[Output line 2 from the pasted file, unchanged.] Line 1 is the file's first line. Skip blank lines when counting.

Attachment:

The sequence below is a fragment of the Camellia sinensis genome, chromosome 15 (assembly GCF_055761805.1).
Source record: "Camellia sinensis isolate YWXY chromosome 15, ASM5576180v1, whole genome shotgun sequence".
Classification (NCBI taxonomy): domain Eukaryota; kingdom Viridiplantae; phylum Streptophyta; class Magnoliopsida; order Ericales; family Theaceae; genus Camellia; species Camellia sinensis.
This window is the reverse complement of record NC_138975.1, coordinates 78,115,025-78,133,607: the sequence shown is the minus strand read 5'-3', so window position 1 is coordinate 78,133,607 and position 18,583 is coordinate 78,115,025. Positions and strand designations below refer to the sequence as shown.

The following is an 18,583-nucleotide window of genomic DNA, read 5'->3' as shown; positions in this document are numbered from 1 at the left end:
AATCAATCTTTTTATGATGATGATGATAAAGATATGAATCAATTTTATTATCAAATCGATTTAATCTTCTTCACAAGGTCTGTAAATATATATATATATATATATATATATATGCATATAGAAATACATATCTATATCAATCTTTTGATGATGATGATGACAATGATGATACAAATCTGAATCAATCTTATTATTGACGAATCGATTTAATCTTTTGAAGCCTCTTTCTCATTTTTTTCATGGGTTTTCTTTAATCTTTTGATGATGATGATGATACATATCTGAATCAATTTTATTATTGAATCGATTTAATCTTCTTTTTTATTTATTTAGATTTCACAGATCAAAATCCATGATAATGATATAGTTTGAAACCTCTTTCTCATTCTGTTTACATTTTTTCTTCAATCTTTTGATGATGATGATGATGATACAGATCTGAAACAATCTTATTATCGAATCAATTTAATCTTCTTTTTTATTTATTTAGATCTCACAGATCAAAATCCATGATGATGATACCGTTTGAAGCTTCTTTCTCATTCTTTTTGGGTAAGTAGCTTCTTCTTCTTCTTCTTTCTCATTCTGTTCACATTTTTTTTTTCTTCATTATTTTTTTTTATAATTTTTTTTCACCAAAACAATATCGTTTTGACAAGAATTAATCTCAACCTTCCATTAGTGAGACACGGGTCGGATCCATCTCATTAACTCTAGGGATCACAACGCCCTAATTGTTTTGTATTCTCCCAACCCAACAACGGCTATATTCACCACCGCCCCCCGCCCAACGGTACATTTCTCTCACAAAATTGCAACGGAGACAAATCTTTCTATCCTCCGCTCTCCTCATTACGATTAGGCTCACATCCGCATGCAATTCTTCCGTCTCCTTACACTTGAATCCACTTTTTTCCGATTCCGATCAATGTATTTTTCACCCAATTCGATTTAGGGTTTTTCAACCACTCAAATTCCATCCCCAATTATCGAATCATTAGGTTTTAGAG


Source record: "Camellia sinensis isolate YWXY chromosome 15, ASM5576180v1, whole genome shotgun sequence".